That period of the `Dark ages' coincides, and exactly, with the Muslim apogee. This alone explains very much the hostility to it. Indeed, in the midst of Europe's darkness, almost immediately after the fall of the Roman Empire, the Muslim civilisation came into being. It was in the year 622 that the Hijra took place, and in the year 630, that the Prophet (pbuh) entered Mekkah.
Following the death of the Prophet (pbuh), Islam spread to the neighbouring lands, embraced rapidly by the various local populations. And by the year 750, the Muslim lands stretched from Spain to the borders of China. Rising with the spread of Islam was a grandiose civilisation. Unlike Europe gripped by darkness, the Muslim scientific revolution took place exactly during the apogee of Islam, from roughly the late 8th century (2 Hijra) to the thirteenth (7th H). Islam, according to Draper, `had all along been the patron of physical science; paganising Christianity not only repudiated it, but exhibited towards it sentiments of contemptuous disdain and hatred.' It was, indeed, between the 8th-13th centuries that most decisive scientific inventions were made, and the foundations of modern civilisation were laid. Scientists and scientific discoveries in their thousands, artistic creativity, great architecture, huge libraries, hospitals, universities, mapping of the world, the discovery of the sky and its secrets, a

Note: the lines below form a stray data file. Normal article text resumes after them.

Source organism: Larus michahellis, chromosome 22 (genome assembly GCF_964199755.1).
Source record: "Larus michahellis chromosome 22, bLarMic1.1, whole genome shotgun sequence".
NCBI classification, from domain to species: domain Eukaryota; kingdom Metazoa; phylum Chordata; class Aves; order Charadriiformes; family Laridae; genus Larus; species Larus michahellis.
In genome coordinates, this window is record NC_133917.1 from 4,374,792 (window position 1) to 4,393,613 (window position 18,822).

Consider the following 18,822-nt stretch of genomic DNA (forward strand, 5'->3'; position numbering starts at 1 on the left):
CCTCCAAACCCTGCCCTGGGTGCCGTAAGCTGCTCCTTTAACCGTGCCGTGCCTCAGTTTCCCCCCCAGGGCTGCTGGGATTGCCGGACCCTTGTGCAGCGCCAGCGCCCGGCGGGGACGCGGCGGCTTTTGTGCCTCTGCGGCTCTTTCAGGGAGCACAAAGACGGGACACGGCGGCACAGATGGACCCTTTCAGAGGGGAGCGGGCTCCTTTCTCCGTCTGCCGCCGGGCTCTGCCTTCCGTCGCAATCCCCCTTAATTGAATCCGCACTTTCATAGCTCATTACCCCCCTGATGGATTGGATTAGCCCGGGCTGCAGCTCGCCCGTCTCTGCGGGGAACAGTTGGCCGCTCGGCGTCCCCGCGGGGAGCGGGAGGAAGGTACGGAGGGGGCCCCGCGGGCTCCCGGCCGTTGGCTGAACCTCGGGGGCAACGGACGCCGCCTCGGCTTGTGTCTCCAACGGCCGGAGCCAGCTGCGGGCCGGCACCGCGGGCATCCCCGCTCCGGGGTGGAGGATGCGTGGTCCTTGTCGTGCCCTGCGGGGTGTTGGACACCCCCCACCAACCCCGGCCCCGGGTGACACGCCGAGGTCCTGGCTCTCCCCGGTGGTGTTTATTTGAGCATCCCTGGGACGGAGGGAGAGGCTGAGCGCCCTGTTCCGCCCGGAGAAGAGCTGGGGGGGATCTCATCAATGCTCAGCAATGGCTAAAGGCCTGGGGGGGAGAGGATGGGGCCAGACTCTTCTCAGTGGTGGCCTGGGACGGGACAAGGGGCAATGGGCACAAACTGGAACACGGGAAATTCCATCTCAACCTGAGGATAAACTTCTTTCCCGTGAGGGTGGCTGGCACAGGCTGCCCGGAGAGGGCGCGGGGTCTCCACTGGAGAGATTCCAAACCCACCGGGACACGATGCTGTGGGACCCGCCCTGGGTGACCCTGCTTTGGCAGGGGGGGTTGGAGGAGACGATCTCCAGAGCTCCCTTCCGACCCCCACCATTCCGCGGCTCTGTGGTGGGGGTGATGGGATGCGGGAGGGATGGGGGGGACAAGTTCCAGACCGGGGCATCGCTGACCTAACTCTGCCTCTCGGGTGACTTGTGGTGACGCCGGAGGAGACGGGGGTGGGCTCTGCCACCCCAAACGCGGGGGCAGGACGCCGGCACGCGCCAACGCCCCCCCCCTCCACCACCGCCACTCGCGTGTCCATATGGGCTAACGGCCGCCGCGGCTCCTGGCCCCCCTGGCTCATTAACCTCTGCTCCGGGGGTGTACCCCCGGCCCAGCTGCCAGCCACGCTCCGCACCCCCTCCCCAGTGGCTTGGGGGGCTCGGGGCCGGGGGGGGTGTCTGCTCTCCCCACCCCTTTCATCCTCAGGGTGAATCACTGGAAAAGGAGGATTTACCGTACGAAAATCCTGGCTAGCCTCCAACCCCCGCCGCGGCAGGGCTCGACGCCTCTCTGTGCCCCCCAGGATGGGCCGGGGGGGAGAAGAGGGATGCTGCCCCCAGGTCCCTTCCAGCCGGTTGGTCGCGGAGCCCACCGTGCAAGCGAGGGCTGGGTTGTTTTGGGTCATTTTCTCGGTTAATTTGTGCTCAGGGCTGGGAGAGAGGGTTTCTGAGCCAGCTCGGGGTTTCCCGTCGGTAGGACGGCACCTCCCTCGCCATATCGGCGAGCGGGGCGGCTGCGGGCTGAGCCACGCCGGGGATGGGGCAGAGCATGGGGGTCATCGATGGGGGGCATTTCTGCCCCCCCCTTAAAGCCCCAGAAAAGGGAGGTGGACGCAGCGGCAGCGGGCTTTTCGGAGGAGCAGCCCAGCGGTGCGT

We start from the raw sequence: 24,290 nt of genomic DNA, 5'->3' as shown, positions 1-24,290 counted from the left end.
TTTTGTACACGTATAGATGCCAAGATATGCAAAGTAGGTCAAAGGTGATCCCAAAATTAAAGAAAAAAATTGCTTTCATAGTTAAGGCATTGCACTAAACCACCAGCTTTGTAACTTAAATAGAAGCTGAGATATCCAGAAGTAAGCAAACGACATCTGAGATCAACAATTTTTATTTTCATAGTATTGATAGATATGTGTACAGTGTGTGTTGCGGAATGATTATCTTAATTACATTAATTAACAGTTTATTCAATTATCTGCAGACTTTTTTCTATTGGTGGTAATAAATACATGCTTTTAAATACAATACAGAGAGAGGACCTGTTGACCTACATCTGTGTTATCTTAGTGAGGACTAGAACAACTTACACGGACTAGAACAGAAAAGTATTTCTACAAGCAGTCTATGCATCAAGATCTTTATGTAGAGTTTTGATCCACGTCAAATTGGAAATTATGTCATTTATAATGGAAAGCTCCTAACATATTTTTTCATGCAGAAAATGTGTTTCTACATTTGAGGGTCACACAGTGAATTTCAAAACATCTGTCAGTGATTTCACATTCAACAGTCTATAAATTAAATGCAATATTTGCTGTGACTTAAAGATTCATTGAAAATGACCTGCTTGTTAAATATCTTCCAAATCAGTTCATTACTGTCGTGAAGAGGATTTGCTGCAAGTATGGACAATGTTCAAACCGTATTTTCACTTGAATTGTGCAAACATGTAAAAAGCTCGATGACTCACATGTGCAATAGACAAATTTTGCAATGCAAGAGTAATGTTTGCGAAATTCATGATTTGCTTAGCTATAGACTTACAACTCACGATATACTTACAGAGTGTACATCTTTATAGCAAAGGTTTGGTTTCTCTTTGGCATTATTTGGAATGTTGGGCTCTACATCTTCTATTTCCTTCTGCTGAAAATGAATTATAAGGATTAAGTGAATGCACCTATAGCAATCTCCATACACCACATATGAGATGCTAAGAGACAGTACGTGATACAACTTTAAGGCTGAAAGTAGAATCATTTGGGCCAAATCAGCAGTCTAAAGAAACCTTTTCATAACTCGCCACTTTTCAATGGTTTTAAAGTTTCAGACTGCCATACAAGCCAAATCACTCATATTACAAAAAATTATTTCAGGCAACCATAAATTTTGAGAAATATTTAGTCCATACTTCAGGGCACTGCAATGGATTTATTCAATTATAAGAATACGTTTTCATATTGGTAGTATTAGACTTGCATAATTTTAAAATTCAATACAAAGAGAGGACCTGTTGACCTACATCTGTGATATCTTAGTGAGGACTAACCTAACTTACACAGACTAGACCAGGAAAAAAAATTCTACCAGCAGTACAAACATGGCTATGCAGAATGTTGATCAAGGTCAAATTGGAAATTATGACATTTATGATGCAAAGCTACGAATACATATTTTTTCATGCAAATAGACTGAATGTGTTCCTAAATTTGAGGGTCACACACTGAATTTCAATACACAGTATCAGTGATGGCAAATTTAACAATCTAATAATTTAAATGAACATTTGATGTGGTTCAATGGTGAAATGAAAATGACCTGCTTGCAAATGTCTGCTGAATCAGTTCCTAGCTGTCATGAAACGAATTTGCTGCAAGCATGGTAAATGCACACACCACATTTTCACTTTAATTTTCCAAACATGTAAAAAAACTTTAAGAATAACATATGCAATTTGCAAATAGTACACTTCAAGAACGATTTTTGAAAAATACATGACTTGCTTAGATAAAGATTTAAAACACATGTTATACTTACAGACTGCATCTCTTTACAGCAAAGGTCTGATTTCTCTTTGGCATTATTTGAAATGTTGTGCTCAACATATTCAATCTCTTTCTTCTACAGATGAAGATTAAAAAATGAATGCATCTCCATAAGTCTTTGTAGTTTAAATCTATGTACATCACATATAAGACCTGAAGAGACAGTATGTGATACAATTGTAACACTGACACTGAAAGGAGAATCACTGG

by: FSTC Limited